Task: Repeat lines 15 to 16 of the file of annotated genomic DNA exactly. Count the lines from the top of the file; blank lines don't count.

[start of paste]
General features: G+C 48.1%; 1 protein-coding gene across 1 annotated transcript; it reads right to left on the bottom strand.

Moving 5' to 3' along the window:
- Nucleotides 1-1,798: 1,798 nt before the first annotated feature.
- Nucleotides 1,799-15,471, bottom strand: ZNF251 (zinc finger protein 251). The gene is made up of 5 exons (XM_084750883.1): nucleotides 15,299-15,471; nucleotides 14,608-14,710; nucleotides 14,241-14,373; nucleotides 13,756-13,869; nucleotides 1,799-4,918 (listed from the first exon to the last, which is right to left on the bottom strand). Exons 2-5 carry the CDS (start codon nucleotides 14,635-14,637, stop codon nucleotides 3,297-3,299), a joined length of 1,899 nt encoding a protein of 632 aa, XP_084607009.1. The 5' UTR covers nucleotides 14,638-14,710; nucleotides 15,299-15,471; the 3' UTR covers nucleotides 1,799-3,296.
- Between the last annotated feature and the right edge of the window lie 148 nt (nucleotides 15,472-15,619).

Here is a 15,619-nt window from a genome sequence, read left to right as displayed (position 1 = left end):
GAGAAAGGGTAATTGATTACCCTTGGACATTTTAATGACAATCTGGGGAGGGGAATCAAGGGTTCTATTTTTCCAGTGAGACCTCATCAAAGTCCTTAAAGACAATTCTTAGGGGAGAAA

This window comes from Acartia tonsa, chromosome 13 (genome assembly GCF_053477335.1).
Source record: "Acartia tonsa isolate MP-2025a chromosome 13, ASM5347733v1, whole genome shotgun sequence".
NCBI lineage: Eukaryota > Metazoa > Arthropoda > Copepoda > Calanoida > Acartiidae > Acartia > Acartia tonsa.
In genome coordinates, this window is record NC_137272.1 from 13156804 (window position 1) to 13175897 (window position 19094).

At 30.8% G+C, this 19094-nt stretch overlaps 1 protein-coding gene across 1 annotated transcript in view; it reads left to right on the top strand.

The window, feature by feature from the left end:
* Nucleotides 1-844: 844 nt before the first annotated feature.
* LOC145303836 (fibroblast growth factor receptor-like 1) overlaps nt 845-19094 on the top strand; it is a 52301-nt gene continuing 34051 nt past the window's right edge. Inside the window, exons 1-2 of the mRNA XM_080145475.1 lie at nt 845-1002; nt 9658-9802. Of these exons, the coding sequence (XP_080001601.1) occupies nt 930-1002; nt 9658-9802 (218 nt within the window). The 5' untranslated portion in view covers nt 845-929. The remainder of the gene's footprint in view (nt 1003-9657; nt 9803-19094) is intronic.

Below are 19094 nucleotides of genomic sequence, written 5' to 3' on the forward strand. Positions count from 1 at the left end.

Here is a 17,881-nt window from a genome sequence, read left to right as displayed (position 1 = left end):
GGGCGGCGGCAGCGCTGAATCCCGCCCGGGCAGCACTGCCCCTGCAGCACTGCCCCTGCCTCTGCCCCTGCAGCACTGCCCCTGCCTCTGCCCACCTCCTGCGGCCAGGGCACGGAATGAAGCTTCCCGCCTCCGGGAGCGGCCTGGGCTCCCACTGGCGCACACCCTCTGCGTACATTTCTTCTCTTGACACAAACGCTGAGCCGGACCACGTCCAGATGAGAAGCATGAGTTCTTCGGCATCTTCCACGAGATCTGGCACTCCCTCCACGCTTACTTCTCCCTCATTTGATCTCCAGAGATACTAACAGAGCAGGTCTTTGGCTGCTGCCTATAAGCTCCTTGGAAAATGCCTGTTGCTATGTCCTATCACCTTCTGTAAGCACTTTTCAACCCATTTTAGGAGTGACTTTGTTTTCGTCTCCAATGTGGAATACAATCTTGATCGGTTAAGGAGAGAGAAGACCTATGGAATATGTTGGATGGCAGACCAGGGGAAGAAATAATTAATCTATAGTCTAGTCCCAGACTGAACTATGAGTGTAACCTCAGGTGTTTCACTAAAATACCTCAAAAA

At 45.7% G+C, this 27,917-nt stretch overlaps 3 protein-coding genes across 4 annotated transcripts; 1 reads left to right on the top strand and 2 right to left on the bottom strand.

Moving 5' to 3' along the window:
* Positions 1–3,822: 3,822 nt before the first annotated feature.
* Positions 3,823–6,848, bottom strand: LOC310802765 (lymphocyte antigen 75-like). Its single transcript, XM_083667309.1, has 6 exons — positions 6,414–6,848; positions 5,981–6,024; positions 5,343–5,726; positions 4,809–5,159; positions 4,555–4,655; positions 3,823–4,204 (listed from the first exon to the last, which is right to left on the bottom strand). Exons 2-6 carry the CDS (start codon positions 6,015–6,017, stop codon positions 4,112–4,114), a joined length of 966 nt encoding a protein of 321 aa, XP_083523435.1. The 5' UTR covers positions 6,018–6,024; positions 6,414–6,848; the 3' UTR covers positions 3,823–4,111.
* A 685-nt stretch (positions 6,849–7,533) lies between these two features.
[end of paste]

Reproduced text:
* LOC145303836 (fibroblast growth factor receptor-like 1) overlaps nt 845-19094 on the top strand; it is a 52301-nt gene continuing 34051 nt past the window's right edge. Inside the window, exons 1-2 of the mRNA XM_080145475.1 lie at nt 845-1002; nt 9658-9802. Of these exons, the coding sequence (XP_080001601.1) occupies nt 930-1002; nt 9658-9802 (218 nt within the window). The 5' untranslated portion in view covers nt 845-929. The remainder of the gene's footprint in view (nt 1003-9657; nt 9803-19094) is intronic.

Below are 19094 nucleotides of genomic sequence, written 5' to 3' on the forward strand. Positions count from 1 at the left end.